Located in a massive grave mound in the Caucasus Mountains of southern Russia – known locally as a kurgan – god vessels containing a black compound now identified as opium and cannabis were uncovered in 2013 by Stavropol-based archaeologist Andrei Belinski.
The kurgan was left behind by the Scythians who ruled the vast grasslands of Eurasia for a thousand years, striking fear into the hearts of the ancient Greeks and Persians. The drug-fuelled rituals carried out by these fierce nomads were chronicled by Heroditus – and we now we find the evidence to back-up his accounts.
Dating to 2400 years ago, the kurgan showed signs of having been plundered in the past, but on deeper excavation, Belsinki found an intact chamber lined with broad flat stones containing the bucket-shaped gold vessels. Each was placed upside down and inside were three gold cups, a heavy gold finger ring, two neck rings, and a gold bracelet.
"It's a once-in-a-century discovery," says Anton Gass of the Prussian Cultural Heritage Foundation in Berlin. "These are among the finest objects we know from the region."
When tested by criminologists in nearby Stavropol the black residue found inside the vessels came back positive for opium and cannabis.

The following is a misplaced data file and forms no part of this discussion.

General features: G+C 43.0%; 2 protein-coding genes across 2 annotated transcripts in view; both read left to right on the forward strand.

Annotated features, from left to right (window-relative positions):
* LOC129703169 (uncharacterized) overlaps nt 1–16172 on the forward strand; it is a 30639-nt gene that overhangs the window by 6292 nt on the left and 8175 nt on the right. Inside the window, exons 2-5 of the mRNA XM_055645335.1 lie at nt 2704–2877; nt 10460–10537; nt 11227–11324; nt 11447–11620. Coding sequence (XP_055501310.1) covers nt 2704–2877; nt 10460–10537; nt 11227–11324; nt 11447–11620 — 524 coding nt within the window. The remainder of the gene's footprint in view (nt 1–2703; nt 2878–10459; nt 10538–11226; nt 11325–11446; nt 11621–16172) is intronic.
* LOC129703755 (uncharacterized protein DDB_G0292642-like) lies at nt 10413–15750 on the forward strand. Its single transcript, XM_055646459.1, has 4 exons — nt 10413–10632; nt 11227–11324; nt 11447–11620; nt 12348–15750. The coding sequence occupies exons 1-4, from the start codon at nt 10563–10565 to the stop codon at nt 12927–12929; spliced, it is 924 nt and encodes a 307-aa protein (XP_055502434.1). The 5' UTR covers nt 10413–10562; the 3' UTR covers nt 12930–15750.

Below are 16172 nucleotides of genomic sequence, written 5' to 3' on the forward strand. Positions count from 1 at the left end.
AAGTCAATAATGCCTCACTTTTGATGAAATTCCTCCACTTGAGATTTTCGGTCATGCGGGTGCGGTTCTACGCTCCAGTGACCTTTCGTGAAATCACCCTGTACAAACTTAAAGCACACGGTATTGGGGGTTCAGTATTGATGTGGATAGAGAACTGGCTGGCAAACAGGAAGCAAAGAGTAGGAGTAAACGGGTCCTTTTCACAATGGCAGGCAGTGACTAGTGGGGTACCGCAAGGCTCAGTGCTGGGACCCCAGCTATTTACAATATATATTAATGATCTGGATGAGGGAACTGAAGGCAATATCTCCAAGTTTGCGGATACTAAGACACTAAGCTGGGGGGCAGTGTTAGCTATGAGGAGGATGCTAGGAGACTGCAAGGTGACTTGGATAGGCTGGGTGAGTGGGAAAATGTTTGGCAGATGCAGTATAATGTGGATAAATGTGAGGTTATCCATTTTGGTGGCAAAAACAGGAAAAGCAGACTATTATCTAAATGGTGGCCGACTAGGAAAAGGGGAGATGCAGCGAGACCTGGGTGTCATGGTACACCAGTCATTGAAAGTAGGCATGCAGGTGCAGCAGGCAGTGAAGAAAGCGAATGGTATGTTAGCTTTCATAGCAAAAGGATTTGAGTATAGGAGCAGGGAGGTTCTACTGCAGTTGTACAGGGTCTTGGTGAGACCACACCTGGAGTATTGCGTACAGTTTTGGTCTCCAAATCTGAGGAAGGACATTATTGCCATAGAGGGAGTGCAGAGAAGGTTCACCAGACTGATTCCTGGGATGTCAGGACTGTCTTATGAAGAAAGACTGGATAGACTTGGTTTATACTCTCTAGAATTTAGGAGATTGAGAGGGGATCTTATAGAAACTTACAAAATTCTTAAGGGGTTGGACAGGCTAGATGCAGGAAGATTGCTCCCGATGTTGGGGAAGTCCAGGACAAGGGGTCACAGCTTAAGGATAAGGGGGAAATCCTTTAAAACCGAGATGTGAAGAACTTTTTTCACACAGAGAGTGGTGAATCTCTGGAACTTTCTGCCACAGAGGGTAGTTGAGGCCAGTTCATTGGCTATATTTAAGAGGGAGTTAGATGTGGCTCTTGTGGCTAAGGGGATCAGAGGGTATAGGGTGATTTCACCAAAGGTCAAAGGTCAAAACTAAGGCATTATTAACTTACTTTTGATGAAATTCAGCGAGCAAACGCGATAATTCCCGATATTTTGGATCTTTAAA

"It was definitely a surprise for us," Belinski says. "We weren't expecting to find anything like this."
Because the sticky residue was found on the inside of the vessels, Belinski and Gass surmise that the vessels were used to brew and drink a strong opium concoction, while cannabis was burning nearby. Perhaps confirming the observations of Heroditus that the Scythians used a plant to produce smoke "that no Grecian vapour-bath can surpass … transported by the vapor, [they] shout aloud."
As for the vessels themselves, one depicts an old, bearded man slaying young warriors while the other is covered in mythological creatures: Griffons rip apart a horse and a stag in a bleak landscape that Belinski thinks represents the Scythian underworld.
Gass suggests that the scene of the old man slaying the young warriors could be a reference to the "Bastard Wars" reported by Herodotus. Thus named because when the Scythians returned home from a 28 year war, they found intruders in their tents—the bastard children of the Scythians' lonely wives and their slaves! Perhaps the dreadful slaughter which ensued was deemed important enough to commemorate in solid gold?
Whatever the event, and despite the gory scene, the images provide a great insight into daily life with clear depictions of shoes, haircuts and clothing.
"I've never seen such a detailed representation of the clothing and weaponry of the Scythians," says Belinski. "It's so detailed you can see how the clothing was sewn."
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